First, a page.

Updated 11:15 a.m.: Crews on the Evans Canyon Fire are set to be on mop-up and patrol status, as well as repairing fire suppression control lines Tuesday, according to a morning report from the Northwest Incident Management Team 12.
With new fires cropping up throughout Central Washington Monday, the Northwest Team 12 will demobilize from Evans Canyon Fire, moving on to support other fires in the region. A local unit of the state Department of Natural Resources will resume oversight of the fire within the next two days.
Temperatures are expected to be cooler Tuesday, with weather in the mid-70s and east winds of 10-14 mph with gusts up to 20 mph.
Crews are prepared to respond if new fires start locally.
State Route 821 through the Yakima Canyon, the Yakima River, boat ramps and canyon campgrounds are due to reopen 6 a.m. Wednesday, according to the report. BBQ Flats and Wenas recreation areas remain closed.
Updated 8:50 a.m.: Firefighters have held their ground on the Evans Canyon Fire, which started Aug. 31 north of Naches. As of Tuesday morning it was at 70% containment and 75,817 acres, or 118 square miles.
State Route 821 through the Yakima Canyon remains closed. An update as to when the roadway may open will be issued Wednesday morning by 8 a.m., according to the Washington State Department of Transportation.
Visibility was reduced below a mile at many locations on Monday as a wall of dust and ash moved through the region. Ellensburg, Yakima, Yakima training center and Vagabond army base all reported 25-30 mph with gusts 40-45 mph.
Late in the afternoon, some of the firefighters responded to another fire on Interstate 82.
A total of 571 people were assigned to the fire on Tuesday, with base camps at Naches, Ellensburg and BBQ Flats.
Updated 7 p.m. Monday: Gusting winds carried dust and smoke from other wildfires into the Yakima Valley on Monday, as firefighters held the line on the Evans Canyon Fire, reaching 60% containment.
Much of the smoke and dust was coming from fires from the northeast, including in Omak, Douglas, Chelan and Grant counties, local officials said.
Yakima Valley Emergency Management officials urged citizens to stay out of fire closure areas for their safety and the safety of fire crews. Heavy fire equipment moving on narrow roads, combined with reduced visibility from smoke and dust, created dangerous conditions for everyone, authorities said.
The Evans Canyon Fire was at 75,817 acres, or 118 square miles, on Monday evening. It started Aug. 31 in the Wenas Valley and has been burning in tall grass, brush and timber in Yakima and Kittitas counties. The cause remains under investigation.
A total of 769 people were battling the blaze Monday. All related closures remain in effect. State Route 821 through the Yakima Canyon remained closed Monday.
“These winds out here could take any ember. They’re blowing from the east but we’re not taking any chances at all,” said Dana Leavitt, one of the public information officers for the Evans Canyon Fire.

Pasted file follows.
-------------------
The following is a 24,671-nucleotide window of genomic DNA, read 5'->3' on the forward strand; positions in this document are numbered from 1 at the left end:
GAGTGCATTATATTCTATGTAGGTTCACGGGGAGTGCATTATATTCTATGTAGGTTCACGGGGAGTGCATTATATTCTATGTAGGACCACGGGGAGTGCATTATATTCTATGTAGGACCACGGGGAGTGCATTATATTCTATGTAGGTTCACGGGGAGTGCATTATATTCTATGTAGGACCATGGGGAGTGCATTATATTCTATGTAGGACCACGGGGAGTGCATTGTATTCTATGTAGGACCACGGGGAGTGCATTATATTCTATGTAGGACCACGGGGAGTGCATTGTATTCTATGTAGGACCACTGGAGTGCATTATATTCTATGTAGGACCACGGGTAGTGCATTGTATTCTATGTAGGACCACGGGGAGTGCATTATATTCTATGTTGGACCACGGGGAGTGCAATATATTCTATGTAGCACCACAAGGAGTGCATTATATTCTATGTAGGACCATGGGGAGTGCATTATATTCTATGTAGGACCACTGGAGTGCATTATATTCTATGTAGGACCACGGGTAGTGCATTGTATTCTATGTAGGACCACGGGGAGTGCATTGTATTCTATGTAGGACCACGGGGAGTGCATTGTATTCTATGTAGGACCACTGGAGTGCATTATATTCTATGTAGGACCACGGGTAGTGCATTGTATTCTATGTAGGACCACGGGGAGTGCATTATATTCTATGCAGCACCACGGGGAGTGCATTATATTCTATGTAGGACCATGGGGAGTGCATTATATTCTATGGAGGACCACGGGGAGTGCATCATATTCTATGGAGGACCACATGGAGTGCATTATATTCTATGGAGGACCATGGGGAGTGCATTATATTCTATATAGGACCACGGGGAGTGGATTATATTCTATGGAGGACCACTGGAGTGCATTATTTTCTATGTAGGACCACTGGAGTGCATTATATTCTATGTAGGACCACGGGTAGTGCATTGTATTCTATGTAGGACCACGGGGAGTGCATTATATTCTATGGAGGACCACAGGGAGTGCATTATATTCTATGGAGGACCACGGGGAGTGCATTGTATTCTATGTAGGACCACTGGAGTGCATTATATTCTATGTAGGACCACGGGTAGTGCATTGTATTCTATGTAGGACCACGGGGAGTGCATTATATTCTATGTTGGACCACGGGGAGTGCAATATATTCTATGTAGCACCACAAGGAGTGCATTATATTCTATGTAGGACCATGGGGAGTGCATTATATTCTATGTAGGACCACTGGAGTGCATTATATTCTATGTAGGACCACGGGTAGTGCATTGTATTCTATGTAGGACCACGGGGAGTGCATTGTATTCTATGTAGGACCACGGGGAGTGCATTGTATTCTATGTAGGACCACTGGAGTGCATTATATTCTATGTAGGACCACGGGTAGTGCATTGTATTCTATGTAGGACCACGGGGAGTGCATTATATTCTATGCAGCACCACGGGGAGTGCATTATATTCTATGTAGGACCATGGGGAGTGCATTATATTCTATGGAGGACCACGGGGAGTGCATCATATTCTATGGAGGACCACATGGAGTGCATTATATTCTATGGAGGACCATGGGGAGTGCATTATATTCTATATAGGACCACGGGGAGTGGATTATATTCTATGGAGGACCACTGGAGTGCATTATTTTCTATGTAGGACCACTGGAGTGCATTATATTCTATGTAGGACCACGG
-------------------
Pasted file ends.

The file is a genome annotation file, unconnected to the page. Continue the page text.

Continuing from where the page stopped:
Gusting winds brought by a cold front passing through from the northeast to the southwest were expected to drop off late Monday, but hazy conditions will likely remain, said Ed Townsend, science and operations officer for the National Weather Service in Pendleton, Ore.
“I don’t think we’re going to see the visibility reduction we saw (Monday), but there could be some haze,” Townsend said. “There could be some smoke.”
Power outages, unhealthy air
As firefighters worked to hold containment lines on a windy day with low relative humidity and high fire danger, power outages were reported in and around Yakima, Toppenish and Sunnyside. As of early Monday evening, more than 6,000 people from Yakima, through the Lower Valley and into Walla Walla were without power, according to Pacific Power’s outage map online.
“High winds in Walla Walla and Yakima with a potential for outages. Crews on standby,” Pacific Power posted on the map just after 5 p.m.
And if high winds weren’t enough to keep people inside, air quality reached dangerous levels, prompting the Yakima Health District to recommend that everyone stay indoors, set air conditioners to recirculate and use a HEPA air filter due to the “hazardous and unhealthy air quality.”
At 2 p.m. Monday, the Washington Department of Ecology’s Air Monitoring Network showed an air quality index of 500 for Yakima. Anything 301 and above is considered hazardous. Ecology’s air quality map also showed 215 at 2 p.m. in Toppenish, which is very unhealthy.
In a 4 p.m. update on the Yakima Valley Emergency Management Facebook page, Operations Director Horace Ward warned about the air quality and poor visibility and also said other fires were burning in Yakima County, “but they’re being fought aggressively,” he said. Among them was a blaze at Sarg Hubbard Park in Yakima.
The National Weather Service issued an air quality alert, blowing dust alert, wind advisory and red flag fire warning simultaneously on Monday.
No records were set, but Yakima did see one wind gust of 46 mph, Townsend said. As winds lessen overnight to 10 to 15 mph, visibility should improve.
Though temperatures Monday dropped thanks to the cold front and the hazy conditions it brought, they’ll rise again near the end of the week as relative humidity stays low, he said.
“(Sunday) we were in the 90s and ... we got to 80 (Monday morning), but smoke and dust put a damper on that; with no sun, we were around 75,” Townsend added. “We’re expecting low 90s Thursday and Friday.
“We’re in a very dry pattern even though we had this cold front come through. Our relative humidity will still be in the low teens, 10 to 15% ... in the Yakima Valley. That’s pretty low.”